Video & PC Games Retailers

Ethical shopping guide to retailers of PC & video games, from Ethical Consumer

Ethical shopping guide to retailers of PC & video games, from Ethical Consumer

This is a product guide from Ethical Consumer, the UK's leading alternative consumer organisation. Since 1989 we've been researching and recording the social and environmental records of companies, and making the results available to you in a simple format.

This report includes:

  • ethical and environmental ratings of 34 PC & video game retailers
  • Best Buy recommendations
  • company profiles
  • tax avoidance ratings


Part of our Boycott Amazon campaign.

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Score Ratings

Our ratings are live updated scores from our primary research database. They are based on primary and secondary research across 23 categories - 17 negative categories and 6 positive ones (Company Ethos and Product Sustainability). Find out more about our ethical ratings


Score table

The score table shows simple numerical ratings out of 20 for each product. The higher the score, the more ethical the company.

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Full Scorecard

The Full Scorecard shows the 'black marks' for each product, by each of the 17 negative categories. The bigger the mark, the worse the score. So for example a big black circle under 'Worker Rights' shows that the company making this product has been severely criticised for worker abuses.

Scores start at 14.  A small circle means that half a mark is deducted, a large circle means that a full mark is deducted.

Marks are added in the positive categories of Company Ethos and the five Product Sustainability columns (O,F,E,S,A).  A small circle  means that half a mark is added, a large circle means that a full mark is added.

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Best Buys

as of November 2013

As our ratings are constantly updated, it is possible that company ratings on the score table may have changed since this report was written.

We would give two clear options for Best Buy:

Firstly, where possible, buy second hand from your local retailer.

Secondly, rent a game from a lending site such as Games Planet, Metaboli or Games Frenzy.

For buying new games, try to use a local independent retailer.

For online purchases the following smaller retailers are a better ethical option: GameSeek, Game Collection, Green Man Gaming, Playtime, and Simply Games.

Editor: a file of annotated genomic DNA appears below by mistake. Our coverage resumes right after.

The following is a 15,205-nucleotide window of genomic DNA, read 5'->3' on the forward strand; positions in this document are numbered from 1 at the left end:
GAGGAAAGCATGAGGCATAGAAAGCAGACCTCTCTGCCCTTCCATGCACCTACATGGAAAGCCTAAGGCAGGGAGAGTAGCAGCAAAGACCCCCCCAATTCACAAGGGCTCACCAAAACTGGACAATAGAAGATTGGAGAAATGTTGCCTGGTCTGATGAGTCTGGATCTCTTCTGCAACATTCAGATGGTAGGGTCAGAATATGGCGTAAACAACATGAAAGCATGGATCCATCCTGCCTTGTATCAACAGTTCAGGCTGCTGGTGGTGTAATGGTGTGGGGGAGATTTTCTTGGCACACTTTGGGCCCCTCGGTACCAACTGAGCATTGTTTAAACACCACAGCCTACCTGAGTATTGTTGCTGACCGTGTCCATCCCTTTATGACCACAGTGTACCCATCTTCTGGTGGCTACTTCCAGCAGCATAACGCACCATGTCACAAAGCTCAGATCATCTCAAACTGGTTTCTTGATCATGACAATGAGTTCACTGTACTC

Gaming the Tax System 



We see the same phenomenon in the computer games market as we've seen in the other sectors that we've covered in this 'Alternatives to Amazon' series. The high street is dying with online and supermarkets taking over and, of course, the prevalence of corporate structures that strongly suggest tax avoidance.

Image: games console in ethical shopping guide to video game retailers


Now new entrants to the market appear to be building tax avoidance into their models from the start. The two leading examples of this are and Capitex the new owners of GAME.

The former has its trading arm registered in the tax haven of Guernsey but has its head office in Macclesfield.[6] The latter was recently the subject of a buyout from a private equity group, Capitex, whose holding company, like, is registered in the tax haven of Luxembourg.[7] Both companies score a worst rating for likely use of tax havens in our ratings system. (You can see how the other companies rated on tax below.)

In the gaming industry there is a lot of revenue to avoid tax on. In 2011 it became the UK's biggest entertainment sector (by revenues) netting sales of £1.93bn compared to film sales of £1.80bn, and music sales of £1.07bn. As market segments games had 40.2%, film 37.6% and music 22.2%. [5]

However despite these huge sales, last year GAME Group, the once-leading high street chain of gaming shops, entered administration until it was later rescued by an investment group (see tax avoidance section below). While a 2012 report from PwC and the Local Data Company, estimates that 45% of the UK’s video games retailers closed down last year. [3]